Guides, Nutrition

January 13, 2021

Macros for weight loss and performance 101

By:
Coach Jason

"What are the best macros for weight loss?"
"How can I hold onto the most muscle if I do a cut?"
"I'm eating healthy but I just can't lose weight"
"My friends tell me I have to go keto to lose fat"
"Do I have to give up all my carbs?!"

From a theory standpoint weight-loss isn't complicated. Output more energy than you input. 

Don't get me wrong, as a multi-time former fat kid I can 1000% agree it can absolutely be difficult and frustrating. Especially when you don't focus your energy on the right actions.

There are a ton of strategies, and some may work a little better than others depending on the individual.

The science though generally agrees on the common rules to making weight loss happen. These "rules" are fairly clear and well understood.

The basics of which I covered thoroughly in my previous article "What's actually important for Fat loss" which I'd strongly recommend you read if you haven't. 

Though I touched on macros in my previous article you might still be wondering what macros really are, why they matter, how to apply them, or do you even need to?

In this article we're going to do a deep dive into answering those questions along with the some tactical strategies for optimizing your macros for weight loss. More specifically optimizing your macros to retain muscle, and maintain performance while trying to lose weight.

We'll also touch on some common myths and questions about macros and weight loss in general.

Before I dig into this one I want to make a really important disclaimer: 

If you have a history of disordered eating, a tenuous relationship with food or find yourself being triggered by conversations about calories this may not be the article for you.

As a coach my objective is always to promote health, and healthy relationships with your body so if you'd like to discuss your particular situation please don't hesitate to contact me here.

Ok, here we go.

What Are Macros?

Food is made up of nutrients our bodies need in large amounts to survive. We call these macro-nutrients. Things like vitamins and minerals would be considered micro-nutrients. 

Your body breaks down the macro-nutrients you eat into compounds used to help create energy, build body structures, create chemical reactions, and stimulate the release of hormones. Which means they can impact how you feel, perform, and even behave.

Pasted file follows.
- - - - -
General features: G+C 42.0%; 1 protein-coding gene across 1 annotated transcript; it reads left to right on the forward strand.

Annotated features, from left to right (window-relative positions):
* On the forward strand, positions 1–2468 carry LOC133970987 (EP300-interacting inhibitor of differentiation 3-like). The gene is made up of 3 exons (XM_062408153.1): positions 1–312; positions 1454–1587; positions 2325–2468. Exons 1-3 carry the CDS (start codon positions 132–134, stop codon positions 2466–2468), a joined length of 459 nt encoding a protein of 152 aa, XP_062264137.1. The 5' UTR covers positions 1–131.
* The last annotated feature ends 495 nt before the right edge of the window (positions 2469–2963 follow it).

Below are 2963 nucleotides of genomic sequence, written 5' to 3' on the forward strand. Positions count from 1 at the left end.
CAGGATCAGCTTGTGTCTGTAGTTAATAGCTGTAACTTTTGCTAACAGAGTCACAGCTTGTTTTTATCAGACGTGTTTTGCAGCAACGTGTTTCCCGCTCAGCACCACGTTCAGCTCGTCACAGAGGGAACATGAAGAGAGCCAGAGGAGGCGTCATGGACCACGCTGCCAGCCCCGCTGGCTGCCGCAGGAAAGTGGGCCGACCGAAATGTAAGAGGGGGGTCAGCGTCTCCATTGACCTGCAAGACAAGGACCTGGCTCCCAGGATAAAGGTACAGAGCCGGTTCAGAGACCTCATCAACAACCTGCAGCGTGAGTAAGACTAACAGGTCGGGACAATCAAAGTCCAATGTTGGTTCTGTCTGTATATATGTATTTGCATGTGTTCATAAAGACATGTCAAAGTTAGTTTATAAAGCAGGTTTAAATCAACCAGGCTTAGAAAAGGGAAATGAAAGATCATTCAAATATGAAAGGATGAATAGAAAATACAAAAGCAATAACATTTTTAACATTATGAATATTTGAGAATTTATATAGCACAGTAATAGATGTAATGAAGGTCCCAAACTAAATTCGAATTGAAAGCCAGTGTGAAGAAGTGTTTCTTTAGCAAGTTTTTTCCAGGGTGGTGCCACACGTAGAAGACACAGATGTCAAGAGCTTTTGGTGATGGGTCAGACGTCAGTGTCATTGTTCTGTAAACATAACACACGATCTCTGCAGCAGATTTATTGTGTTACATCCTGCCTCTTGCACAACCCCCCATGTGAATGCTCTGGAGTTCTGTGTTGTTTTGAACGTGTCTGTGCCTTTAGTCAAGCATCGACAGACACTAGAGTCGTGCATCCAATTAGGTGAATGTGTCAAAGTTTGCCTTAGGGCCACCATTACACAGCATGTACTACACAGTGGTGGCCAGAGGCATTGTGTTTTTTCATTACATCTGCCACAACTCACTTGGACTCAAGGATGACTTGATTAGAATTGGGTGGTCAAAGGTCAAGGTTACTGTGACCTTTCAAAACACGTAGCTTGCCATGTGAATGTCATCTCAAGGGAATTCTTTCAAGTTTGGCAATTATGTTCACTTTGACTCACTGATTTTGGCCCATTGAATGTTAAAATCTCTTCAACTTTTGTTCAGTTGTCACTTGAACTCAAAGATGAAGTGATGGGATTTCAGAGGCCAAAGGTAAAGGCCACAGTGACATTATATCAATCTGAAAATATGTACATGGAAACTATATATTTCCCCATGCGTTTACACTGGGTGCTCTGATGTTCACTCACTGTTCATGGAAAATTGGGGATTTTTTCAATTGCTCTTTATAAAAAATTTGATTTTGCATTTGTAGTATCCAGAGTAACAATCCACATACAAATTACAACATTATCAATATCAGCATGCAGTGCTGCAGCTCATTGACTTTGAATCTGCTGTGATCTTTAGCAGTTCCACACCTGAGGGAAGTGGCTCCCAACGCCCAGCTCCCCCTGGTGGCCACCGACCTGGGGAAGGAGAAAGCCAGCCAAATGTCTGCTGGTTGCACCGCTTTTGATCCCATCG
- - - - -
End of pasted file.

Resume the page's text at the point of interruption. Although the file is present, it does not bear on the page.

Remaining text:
The 3 major categories of macros we'll be discussing are protein, fats, and carbohydrates.

Some practical applications to understand:

PROTEIN

Protein is essential for repair, rebuilding, maintaining and growing lean muscle. Protein rich foods are often highly satiating as well, so higher amounts of protein can keep hunger and cravings in check even in a calorie deficit.

CARBOHYDRATES

Carbohydrates fuel high intensity exercise, help preserve muscle mass and fuel the nervous system. Stress and recovery can be strongly influenced by levels of carbohydrates available, the requirement though varies from person to person.

FATS

Fats provide energy, help absorb key vitamins and minerals, and provide building blocks for hormones your body needs to function.

Each Macro has a calorie value: 

Protein and Carbs are worth 4 calories per gram.

Fats are worth 9 calories per gram.

So if you're tracking macros then by default you are also controlling for calories.

When it comes to losing weight (body fat) there's a hierarchy of importance to which actions are going to have the most impact. Figuring out the right macros for weight loss is part of the equation, but there's more to it that just that.

So just to make sure we understand each other before we go further, here's what matters for weight loss in order of importance.

Weight loss hierarchy of importance

  • Calories (Think energy absorbed vs energy expended)
  • Macros (The specific nutrients you receive from what you consume)
  • Meal Timing (When you eat, time between meals)
  • Everything else (Supplements, Food source, etc)

Not all food is created equal

Not all food is created equal it's just measured in the same way; calories. Calories are a measurement of the energy a food provides.

If we input more energy than our bodies output we gain weight otherwise known as a calorie surplus.

If we input less than our output we lose weight (calorie deficit).

If we have just enough we'll stay the same (calorie maintenance).

Note I say weight above not fat. Most people want to lose body fat not simply weight. Though fat is something you will lose as you lose weight, you will also lose muscle and water fairly proportionately in the process unless applying certain strategies.

The type of exercise you choose and the macronutrients you do (or don't) provide your body can strongly influence the proportion of fat to muscle you lose, along with how you feel and perform while in a caloric deficit.

The goal of a smart weight loss approach is to hold onto as much muscle as possible while losing weight, and try not to feel like garbage while doing it. This is why choosing the right macros for weight loss is important because they can just that.

Oscar the grouch being miserable in a trashcan